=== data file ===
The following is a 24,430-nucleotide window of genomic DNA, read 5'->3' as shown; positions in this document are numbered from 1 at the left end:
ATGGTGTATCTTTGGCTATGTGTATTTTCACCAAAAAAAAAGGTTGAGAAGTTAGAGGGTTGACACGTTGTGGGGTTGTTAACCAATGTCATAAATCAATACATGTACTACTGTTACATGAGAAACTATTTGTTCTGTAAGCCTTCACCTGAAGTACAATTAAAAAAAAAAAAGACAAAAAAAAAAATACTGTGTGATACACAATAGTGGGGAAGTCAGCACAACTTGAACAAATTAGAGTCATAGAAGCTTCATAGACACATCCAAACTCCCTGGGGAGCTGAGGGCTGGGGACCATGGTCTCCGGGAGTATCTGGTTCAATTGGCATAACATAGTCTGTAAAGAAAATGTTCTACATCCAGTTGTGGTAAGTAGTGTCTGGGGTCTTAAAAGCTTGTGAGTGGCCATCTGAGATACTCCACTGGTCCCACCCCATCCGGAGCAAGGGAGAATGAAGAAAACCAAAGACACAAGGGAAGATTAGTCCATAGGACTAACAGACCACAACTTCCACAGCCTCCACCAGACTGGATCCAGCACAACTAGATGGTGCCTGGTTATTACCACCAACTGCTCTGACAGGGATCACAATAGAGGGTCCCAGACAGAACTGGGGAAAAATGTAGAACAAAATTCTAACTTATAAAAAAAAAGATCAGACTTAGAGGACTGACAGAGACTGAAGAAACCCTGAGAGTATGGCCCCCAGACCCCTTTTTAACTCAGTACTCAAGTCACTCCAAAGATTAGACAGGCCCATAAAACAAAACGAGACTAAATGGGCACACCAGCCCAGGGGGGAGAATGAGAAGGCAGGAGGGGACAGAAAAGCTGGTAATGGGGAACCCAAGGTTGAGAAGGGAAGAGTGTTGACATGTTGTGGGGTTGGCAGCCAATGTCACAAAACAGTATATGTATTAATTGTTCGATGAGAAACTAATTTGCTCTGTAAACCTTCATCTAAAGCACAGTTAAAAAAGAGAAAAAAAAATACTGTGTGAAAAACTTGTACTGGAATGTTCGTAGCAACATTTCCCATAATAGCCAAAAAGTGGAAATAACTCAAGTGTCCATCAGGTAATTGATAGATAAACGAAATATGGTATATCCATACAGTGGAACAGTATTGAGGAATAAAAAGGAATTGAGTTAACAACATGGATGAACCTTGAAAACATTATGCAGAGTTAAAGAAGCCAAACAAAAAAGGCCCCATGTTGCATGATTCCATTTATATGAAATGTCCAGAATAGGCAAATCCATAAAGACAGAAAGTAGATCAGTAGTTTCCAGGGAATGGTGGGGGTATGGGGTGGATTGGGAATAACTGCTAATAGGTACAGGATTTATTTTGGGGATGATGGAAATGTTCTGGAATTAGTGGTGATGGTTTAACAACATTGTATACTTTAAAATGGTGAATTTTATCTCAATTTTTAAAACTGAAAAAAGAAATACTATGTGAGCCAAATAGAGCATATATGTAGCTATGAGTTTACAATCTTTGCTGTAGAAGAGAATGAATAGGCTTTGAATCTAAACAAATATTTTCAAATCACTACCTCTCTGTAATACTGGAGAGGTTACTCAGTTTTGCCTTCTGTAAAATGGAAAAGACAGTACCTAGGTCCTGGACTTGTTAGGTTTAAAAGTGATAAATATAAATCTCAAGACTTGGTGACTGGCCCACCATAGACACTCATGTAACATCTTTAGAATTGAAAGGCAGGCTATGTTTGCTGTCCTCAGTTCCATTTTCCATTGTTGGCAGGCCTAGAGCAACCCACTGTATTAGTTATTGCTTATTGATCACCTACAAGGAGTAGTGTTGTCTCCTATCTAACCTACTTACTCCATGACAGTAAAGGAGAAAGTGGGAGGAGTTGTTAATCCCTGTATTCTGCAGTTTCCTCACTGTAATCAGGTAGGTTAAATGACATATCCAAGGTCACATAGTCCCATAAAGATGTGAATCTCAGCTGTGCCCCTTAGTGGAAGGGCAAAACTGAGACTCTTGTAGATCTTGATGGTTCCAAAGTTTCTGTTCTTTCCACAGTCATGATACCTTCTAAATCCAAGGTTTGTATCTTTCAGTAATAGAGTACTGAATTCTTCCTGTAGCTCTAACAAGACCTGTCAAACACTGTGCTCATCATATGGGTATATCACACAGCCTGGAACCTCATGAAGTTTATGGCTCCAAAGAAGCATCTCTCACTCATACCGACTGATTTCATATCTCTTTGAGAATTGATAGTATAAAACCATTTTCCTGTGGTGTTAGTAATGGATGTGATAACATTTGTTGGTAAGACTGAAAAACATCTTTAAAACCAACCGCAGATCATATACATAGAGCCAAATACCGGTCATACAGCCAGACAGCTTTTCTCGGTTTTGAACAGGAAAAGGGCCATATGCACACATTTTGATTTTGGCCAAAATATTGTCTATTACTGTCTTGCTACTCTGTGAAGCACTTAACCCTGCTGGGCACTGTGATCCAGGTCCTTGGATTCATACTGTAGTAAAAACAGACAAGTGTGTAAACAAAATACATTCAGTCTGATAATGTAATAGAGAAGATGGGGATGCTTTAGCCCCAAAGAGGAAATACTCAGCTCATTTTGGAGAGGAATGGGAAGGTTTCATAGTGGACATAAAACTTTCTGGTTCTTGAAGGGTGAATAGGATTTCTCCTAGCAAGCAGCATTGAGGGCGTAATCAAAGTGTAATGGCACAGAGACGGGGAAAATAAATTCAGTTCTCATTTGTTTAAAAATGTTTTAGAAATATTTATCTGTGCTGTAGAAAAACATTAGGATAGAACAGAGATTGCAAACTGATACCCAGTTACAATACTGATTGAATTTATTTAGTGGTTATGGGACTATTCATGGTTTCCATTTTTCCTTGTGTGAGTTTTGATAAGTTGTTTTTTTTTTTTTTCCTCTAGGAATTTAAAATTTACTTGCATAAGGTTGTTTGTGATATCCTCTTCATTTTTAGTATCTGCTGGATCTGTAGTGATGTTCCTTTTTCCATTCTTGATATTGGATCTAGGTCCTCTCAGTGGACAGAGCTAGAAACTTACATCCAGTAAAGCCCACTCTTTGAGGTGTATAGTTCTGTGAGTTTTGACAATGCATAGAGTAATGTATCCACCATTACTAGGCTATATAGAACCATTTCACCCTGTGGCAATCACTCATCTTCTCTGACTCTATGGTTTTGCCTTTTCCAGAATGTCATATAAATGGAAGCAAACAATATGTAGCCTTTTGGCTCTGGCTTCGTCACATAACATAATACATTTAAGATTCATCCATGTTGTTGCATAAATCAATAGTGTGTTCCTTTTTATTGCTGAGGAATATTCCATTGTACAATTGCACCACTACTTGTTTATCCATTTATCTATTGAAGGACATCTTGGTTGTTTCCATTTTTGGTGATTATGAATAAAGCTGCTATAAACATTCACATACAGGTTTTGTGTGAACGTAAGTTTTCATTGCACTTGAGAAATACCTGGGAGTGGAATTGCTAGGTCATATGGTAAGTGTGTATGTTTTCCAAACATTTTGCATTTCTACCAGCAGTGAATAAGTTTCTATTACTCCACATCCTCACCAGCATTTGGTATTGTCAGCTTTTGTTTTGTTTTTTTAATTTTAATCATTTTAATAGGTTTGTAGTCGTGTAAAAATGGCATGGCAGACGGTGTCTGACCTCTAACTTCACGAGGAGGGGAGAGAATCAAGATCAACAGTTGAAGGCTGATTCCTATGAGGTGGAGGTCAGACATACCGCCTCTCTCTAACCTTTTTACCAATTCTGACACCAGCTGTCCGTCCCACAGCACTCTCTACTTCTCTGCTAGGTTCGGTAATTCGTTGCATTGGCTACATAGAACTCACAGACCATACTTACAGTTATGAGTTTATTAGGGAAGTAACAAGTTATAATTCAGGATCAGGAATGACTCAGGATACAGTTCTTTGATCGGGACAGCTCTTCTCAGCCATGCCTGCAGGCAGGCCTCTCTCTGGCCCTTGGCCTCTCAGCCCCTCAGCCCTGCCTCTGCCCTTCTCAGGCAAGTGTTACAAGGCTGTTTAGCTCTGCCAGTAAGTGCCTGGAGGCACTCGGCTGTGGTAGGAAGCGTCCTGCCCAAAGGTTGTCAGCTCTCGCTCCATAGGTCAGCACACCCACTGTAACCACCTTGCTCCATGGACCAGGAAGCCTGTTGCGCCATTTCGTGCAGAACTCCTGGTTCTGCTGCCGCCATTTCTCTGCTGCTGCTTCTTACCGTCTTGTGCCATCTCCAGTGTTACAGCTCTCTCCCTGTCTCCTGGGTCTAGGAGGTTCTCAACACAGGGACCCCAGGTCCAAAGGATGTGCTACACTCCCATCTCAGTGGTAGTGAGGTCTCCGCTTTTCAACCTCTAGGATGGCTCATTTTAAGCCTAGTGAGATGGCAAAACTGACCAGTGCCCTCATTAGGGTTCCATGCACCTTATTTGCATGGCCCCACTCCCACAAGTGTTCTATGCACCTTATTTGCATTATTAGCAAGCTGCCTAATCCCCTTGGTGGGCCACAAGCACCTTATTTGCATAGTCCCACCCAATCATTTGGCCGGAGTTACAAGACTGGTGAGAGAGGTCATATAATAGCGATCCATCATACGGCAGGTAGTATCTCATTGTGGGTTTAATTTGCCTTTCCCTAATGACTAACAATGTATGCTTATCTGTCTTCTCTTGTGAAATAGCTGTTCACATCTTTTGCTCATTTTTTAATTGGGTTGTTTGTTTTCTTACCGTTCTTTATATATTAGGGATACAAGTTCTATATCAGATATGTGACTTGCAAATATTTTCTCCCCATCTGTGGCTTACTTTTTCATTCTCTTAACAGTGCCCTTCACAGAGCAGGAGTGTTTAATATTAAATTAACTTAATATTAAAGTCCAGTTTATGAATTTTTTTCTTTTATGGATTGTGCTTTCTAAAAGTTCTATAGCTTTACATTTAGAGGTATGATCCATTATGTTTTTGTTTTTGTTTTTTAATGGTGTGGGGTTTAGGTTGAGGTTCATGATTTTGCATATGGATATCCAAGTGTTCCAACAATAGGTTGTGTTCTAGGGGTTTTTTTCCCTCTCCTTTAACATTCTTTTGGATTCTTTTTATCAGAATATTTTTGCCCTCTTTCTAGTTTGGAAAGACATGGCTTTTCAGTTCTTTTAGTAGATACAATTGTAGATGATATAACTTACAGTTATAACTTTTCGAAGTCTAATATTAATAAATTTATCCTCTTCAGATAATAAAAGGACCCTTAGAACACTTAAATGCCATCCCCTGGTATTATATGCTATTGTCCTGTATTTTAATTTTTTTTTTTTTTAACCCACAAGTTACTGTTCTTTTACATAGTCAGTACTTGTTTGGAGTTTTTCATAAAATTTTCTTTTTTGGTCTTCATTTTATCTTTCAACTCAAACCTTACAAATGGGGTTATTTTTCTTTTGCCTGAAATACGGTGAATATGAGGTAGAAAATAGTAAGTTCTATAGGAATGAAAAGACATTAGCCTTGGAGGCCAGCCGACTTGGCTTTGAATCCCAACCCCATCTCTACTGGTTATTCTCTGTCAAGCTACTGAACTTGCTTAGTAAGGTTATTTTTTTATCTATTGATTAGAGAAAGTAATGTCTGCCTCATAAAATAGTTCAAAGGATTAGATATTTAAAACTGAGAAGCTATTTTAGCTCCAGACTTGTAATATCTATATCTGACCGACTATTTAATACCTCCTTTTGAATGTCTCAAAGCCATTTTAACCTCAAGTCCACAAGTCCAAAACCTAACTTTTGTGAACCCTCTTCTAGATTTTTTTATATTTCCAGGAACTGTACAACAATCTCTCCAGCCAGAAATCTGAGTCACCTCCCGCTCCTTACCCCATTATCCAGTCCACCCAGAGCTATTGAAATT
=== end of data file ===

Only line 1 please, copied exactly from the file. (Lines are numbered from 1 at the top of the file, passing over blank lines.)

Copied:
The following is a 24,430-nucleotide window of genomic DNA, read 5'->3' as shown; positions in this document are numbered from 1 at the left end: